Tag Archives: Samuel Williston

Easthampton Illustrated, ca. 1890

by Rick Teller '70, Williston Northampton Archivist
Photo no. 21, showing its original format. The prints, which range in size from 8 x 6″ to 9.5 x 7.75″, are printed on 14 x 11″ paper, contained in a brown cloth-covered portfolio. (Please click all images to enlarge.)

The Archives hold several sets of a portfolio entitled East Hampton Illustrated, containing 32 lithotype photographs of Easthampton.  Many are images of Williston Seminary and of buildings associated with Samuel Williston or his business partners; the balance are of other Easthampton landmarks, most of them industrial.

The set was published by the Linotype Printing Co., 114 Nassau St., New York, and is undated.  Most antiquarian booksellers date the portfolio ca. 1900, but all  of the photographs are older.  The catalog of the Sterling and Francine Clark Art Institute Library in Williamstown, MA dates the collection ca. 1880.  Information in some of the photo captions, noted below, suggests that the album appeared after 1881 and no later than 1895.  Thus, we estimate the publication date as ca. 1890.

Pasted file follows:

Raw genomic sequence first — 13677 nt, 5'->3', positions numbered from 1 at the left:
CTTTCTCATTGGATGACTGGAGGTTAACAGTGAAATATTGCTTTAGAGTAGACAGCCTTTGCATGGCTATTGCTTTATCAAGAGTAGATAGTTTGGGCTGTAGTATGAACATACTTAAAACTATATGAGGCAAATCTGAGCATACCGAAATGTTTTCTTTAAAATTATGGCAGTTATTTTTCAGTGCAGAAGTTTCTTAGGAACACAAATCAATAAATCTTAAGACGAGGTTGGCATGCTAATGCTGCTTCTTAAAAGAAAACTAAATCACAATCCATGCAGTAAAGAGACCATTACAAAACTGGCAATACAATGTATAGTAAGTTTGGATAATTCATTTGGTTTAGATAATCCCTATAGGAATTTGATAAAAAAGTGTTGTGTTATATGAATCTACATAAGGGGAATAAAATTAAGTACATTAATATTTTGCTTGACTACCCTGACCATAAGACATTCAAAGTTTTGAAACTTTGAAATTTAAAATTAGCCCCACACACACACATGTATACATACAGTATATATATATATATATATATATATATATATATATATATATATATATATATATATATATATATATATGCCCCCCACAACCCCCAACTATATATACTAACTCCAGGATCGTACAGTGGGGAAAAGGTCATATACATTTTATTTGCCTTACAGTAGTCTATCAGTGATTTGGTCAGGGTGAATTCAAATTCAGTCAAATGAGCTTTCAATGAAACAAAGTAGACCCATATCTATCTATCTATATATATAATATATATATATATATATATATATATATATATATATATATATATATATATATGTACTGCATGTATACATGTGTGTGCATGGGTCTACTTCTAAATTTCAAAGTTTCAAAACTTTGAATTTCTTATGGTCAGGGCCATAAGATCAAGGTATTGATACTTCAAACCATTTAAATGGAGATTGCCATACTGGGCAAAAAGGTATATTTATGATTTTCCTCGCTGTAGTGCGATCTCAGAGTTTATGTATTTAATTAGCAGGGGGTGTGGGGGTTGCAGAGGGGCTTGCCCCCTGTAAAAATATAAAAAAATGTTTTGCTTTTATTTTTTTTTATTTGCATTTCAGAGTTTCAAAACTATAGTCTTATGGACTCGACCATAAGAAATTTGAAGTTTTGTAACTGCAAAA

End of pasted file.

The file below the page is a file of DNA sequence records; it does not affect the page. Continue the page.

No. 1: View of Easthampton from Adams Street, Looking North

View of Easthampton from Adams Street, Looking NorthThe vantage point is near the intersection of Adams and Liberty Streets, more specifically looking northwest.  In the distance are the spires of the Payson (Easthampton Congregational) and Methodist Churches (a different structure than the present day former church housing the Young World Childcare Center), the Town Hall, and the Williston Seminary gymnasium.  The reach from the Nashawannuck spillway to the Lower Mill Pond is visible in the foreground.  The area today is heavily wooded.